Loading ...
Sorry, an error occurred while loading the content.

Update on Earthquake in East Africa

Expand Messages
  • LRubinstein@post.harvard.edu
    I just received this message from the African Studies Council at UCLA and th ought I would pass it on to members of the group -- along with links for anyone
    Message 1 of 1 , Dec 6, 2005
    • 0 Attachment
      I just received this message from the African Studies Council at UCLA and thought I would pass it on to members of the group -- along with links for anyone wishing to learn more about the recent seismic event affecting peoples and areas of interest and concern to many (all?) of us.  Although reports are still conflicting about the magnitude of the quake, lives have been lost and there are significant concerns throughout the broad region including areas of Eastern DRC, Kenya, Burundi...especially in the Lakes Region.  Lee
      FYI -- forwarded from ASC Director Allen Roberts --
      A major earthquake struck central Africa yesterday, December 5th, with the
      epicenter located less than halfway across--and therefore under--Lake
      Tanganyika just off of the small city of Kalemie in the DRC. First
      estimates are that it had a magnitude of 6.8 on the Richter Scale. Although
      reports are conflicting, the tremor may have lasted as long as 30 seconds,
      and was felt in Nairobi to the east and Luanda to the west, with people
      fleeing buildings in both cities. A first, and blatantly insensitive report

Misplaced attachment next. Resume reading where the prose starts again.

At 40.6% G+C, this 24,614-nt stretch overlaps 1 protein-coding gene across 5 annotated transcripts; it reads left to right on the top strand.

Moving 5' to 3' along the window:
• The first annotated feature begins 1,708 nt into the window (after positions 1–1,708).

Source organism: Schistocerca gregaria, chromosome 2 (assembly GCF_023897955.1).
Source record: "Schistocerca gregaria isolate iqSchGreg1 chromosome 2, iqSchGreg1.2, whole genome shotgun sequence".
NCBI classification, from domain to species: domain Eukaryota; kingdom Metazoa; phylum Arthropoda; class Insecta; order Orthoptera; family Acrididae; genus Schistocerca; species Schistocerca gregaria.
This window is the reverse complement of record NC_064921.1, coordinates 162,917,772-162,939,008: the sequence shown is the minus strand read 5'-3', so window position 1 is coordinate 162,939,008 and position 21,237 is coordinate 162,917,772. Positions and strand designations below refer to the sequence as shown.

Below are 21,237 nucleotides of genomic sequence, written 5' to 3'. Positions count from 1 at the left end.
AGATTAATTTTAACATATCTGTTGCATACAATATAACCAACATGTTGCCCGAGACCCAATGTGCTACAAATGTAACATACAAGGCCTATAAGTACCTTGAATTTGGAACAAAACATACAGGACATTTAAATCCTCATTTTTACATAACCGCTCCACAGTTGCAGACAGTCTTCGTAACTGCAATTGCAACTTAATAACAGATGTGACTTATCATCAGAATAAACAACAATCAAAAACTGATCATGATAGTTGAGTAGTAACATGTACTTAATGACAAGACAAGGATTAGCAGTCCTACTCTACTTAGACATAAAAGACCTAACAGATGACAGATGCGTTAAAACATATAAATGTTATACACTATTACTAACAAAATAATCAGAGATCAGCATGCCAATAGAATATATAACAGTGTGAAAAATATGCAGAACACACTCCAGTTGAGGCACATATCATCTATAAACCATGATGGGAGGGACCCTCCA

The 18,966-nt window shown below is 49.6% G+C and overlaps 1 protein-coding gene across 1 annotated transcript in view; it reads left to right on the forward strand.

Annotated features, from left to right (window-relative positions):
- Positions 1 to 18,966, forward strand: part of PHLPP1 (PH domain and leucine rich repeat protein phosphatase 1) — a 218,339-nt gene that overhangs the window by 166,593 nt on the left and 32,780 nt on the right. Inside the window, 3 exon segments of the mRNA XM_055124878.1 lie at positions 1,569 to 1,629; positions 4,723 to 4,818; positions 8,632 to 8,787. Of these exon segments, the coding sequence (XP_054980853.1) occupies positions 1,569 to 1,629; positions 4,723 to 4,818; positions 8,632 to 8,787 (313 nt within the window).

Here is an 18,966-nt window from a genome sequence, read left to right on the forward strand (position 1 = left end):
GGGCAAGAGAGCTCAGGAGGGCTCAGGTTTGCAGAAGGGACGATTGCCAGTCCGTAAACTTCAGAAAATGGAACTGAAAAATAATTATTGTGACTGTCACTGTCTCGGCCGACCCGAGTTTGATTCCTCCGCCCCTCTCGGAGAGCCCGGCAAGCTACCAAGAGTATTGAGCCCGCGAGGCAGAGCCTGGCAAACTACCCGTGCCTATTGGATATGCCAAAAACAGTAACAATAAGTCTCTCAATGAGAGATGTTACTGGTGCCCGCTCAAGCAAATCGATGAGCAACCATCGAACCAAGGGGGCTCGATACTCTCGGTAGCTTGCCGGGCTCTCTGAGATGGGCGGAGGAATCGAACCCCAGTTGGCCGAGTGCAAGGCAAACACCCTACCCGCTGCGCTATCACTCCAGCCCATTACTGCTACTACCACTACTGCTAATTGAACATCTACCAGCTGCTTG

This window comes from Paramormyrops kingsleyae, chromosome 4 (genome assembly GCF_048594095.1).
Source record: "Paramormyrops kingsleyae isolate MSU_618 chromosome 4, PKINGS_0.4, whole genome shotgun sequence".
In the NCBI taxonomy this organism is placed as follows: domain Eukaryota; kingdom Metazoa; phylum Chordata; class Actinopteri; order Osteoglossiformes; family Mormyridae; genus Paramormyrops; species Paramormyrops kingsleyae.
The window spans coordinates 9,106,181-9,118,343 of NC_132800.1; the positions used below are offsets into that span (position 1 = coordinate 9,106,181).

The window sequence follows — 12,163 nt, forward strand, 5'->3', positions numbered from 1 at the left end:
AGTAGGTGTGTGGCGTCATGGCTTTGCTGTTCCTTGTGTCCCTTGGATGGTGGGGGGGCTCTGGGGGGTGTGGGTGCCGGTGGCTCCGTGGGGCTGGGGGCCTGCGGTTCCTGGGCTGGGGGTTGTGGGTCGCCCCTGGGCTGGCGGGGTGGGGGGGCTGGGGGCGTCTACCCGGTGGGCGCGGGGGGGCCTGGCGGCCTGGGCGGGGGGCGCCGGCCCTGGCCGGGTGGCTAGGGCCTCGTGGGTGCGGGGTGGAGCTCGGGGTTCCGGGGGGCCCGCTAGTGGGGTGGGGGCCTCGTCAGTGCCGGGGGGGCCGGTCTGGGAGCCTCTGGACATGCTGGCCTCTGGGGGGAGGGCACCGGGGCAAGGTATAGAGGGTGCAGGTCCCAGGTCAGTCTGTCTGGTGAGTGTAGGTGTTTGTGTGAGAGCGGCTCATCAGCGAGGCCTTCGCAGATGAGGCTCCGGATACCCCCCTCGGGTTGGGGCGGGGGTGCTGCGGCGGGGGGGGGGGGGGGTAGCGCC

from an "expert" noted that there might not be much to be damaged in the
      area, whereas Kalemie is a railhead and, at least before the ongoing civil
      wars, a fairly important port as well. There are many 2-3 story buildings
      of local importance, including a textile factory, railroad facilities, and
      large Catholic mission schools and other compounds; and the area is fairly
      heavily populated. Immediate losses have been through collapse of homes in
      Kalemie itself, with casualties reported; but my worry is that a lake
      tsunami may have wiped out the fishing villages that lie all around the
      lake perimeter, perched on very narrow beaches at the foot of steep
      mountains descending
      almost directly into the lake. The area lies on the Rift and is entirely
      seismic, but a major quake is very unusual--I have found no record of one
      during at least the last century. This happens to be where I spent four
      years of anthropological PhD research in the mid-1970s, and even then,
      health services were nearly non-existent. After 30 years of civil war, and
      with the area still in conflict, there is almost certainly no local help
      available of any kind. We have to hope that Doctors Without Borders, the
      International Red Cross, or some other organization will be able to enter
      the area to help. --Al Roberts
      Very little media coverage of the quake, but one story (including the quote
      referred to above):  http://news.bbc.co.uk/2/hi/africa/4499938.stm

      Information forwarded by the UCLA African Studies Center --
      And more reports currently available can be viewed at these links:
    Your message has been successfully submitted and would be delivered to recipients shortly.